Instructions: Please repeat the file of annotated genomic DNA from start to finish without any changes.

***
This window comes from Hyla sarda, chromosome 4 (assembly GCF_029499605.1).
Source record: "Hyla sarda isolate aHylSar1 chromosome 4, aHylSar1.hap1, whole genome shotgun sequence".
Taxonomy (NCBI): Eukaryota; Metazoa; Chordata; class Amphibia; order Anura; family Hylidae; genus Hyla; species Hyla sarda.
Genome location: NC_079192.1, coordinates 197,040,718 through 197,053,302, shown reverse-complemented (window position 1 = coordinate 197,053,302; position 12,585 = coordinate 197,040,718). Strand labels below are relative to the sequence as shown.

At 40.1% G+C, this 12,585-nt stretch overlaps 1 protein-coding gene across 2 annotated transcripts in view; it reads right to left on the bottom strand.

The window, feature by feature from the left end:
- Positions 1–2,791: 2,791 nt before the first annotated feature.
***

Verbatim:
This window comes from Hyla sarda, chromosome 4 (assembly GCF_029499605.1).
Source record: "Hyla sarda isolate aHylSar1 chromosome 4, aHylSar1.hap1, whole genome shotgun sequence".
Taxonomy (NCBI): Eukaryota; Metazoa; Chordata; class Amphibia; order Anura; family Hylidae; genus Hyla; species Hyla sarda.
Genome location: NC_079192.1, coordinates 197,040,718 through 197,053,302, shown reverse-complemented (window position 1 = coordinate 197,053,302; position 12,585 = coordinate 197,040,718). Strand labels below are relative to the sequence as shown.

At 40.1% G+C, this 12,585-nt stretch overlaps 1 protein-coding gene across 2 annotated transcripts in view; it reads right to left on the bottom strand.

The window, feature by feature from the left end:
- Positions 1–2,791: 2,791 nt before the first annotated feature.